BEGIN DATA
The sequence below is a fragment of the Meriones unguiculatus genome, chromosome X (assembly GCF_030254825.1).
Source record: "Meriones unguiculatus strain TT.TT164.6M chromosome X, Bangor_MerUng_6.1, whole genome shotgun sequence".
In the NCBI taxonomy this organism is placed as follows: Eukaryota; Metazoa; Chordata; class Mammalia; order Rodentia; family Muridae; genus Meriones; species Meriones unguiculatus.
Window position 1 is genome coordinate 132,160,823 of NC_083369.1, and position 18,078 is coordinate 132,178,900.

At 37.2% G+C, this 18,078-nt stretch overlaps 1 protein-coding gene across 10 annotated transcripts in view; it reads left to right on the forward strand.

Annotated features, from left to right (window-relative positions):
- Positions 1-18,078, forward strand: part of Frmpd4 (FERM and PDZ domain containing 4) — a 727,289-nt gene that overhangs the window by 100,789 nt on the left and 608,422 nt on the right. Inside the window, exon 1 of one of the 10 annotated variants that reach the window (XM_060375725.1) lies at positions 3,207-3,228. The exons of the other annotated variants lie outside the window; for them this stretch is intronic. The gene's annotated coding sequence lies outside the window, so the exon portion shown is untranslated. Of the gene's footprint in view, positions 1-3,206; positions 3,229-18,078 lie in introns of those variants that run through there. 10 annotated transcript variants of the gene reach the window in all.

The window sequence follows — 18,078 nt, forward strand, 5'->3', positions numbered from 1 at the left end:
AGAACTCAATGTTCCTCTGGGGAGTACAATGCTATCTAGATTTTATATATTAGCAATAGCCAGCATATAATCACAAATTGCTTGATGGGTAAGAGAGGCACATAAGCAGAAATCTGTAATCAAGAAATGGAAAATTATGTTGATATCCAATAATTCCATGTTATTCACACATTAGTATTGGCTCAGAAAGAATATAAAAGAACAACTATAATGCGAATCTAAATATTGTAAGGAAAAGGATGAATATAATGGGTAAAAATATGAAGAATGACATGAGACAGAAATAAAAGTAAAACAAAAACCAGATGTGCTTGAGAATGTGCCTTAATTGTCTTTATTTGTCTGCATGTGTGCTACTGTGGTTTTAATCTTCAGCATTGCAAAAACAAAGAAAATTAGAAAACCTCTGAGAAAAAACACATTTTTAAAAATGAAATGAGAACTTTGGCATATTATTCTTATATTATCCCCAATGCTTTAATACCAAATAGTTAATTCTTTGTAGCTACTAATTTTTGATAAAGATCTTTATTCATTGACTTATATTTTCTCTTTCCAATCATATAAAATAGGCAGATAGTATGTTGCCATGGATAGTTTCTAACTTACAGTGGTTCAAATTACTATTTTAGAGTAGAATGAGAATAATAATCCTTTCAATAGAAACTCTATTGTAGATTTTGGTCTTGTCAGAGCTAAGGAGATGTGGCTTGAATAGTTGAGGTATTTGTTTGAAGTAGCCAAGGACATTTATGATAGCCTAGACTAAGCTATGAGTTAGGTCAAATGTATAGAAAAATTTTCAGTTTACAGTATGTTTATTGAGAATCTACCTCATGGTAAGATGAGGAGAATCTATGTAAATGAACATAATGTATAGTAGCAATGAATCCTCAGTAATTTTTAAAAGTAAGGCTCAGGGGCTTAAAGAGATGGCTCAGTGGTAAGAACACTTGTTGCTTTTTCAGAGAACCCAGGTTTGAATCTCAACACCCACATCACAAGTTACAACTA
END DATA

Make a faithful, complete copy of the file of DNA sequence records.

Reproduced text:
The sequence below is a fragment of the Meriones unguiculatus genome, chromosome X (assembly GCF_030254825.1).
Source record: "Meriones unguiculatus strain TT.TT164.6M chromosome X, Bangor_MerUng_6.1, whole genome shotgun sequence".
In the NCBI taxonomy this organism is placed as follows: Eukaryota; Metazoa; Chordata; class Mammalia; order Rodentia; family Muridae; genus Meriones; species Meriones unguiculatus.
Window position 1 is genome coordinate 132,160,823 of NC_083369.1, and position 18,078 is coordinate 132,178,900.

At 37.2% G+C, this 18,078-nt stretch overlaps 1 protein-coding gene across 10 annotated transcripts in view; it reads left to right on the forward strand.

Annotated features, from left to right (window-relative positions):
- Positions 1-18,078, forward strand: part of Frmpd4 (FERM and PDZ domain containing 4) — a 727,289-nt gene that overhangs the window by 100,789 nt on the left and 608,422 nt on the right. Inside the window, exon 1 of one of the 10 annotated variants that reach the window (XM_060375725.1) lies at positions 3,207-3,228. The exons of the other annotated variants lie outside the window; for them this stretch is intronic. The gene's annotated coding sequence lies outside the window, so the exon portion shown is untranslated. Of the gene's footprint in view, positions 1-3,206; positions 3,229-18,078 lie in introns of those variants that run through there. 10 annotated transcript variants of the gene reach the window in all.

The window sequence follows — 18,078 nt, forward strand, 5'->3', positions numbered from 1 at the left end:
AGAACTCAATGTTCCTCTGGGGAGTACAATGCTATCTAGATTTTATATATTAGCAATAGCCAGCATATAATCACAAATTGCTTGATGGGTAAGAGAGGCACATAAGCAGAAATCTGTAATCAAGAAATGGAAAATTATGTTGATATCCAATAATTCCATGTTATTCACACATTAGTATTGGCTCAGAAAGAATATAAAAGAACAACTATAATGCGAATCTAAATATTGTAAGGAAAAGGATGAATATAATGGGTAAAAATATGAAGAATGACATGAGACAGAAATAAAAGTAAAACAAAAACCAGATGTGCTTGAGAATGTGCCTTAATTGTCTTTATTTGTCTGCATGTGTGCTACTGTGGTTTTAATCTTCAGCATTGCAAAAACAAAGAAAATTAGAAAACCTCTGAGAAAAAACACATTTTTAAAAATGAAATGAGAACTTTGGCATATTATTCTTATATTATCCCCAATGCTTTAATACCAAATAGTTAATTCTTTGTAGCTACTAATTTTTGATAAAGATCTTTATTCATTGACTTATATTTTCTCTTTCCAATCATATAAAATAGGCAGATAGTATGTTGCCATGGATAGTTTCTAACTTACAGTGGTTCAAATTACTATTTTAGAGTAGAATGAGAATAATAATCCTTTCAATAGAAACTCTATTGTAGATTTTGGTCTTGTCAGAGCTAAGGAGATGTGGCTTGAATAGTTGAGGTATTTGTTTGAAGTAGCCAAGGACATTTATGATAGCCTAGACTAAGCTATGAGTTAGGTCAAATGTATAGAAAAATTTTCAGTTTACAGTATGTTTATTGAGAATCTACCTCATGGTAAGATGAGGAGAATCTATGTAAATGAACATAATGTATAGTAGCAATGAATCCTCAGTAATTTTTAAAAGTAAGGCTCAGGGGCTTAAAGAGATGGCTCAGTGGTAAGAACACTTGTTGCTTTTTCAGAGAACCCAGGTTTGAATCTCAACACCCACATCACAAGTTACAACTA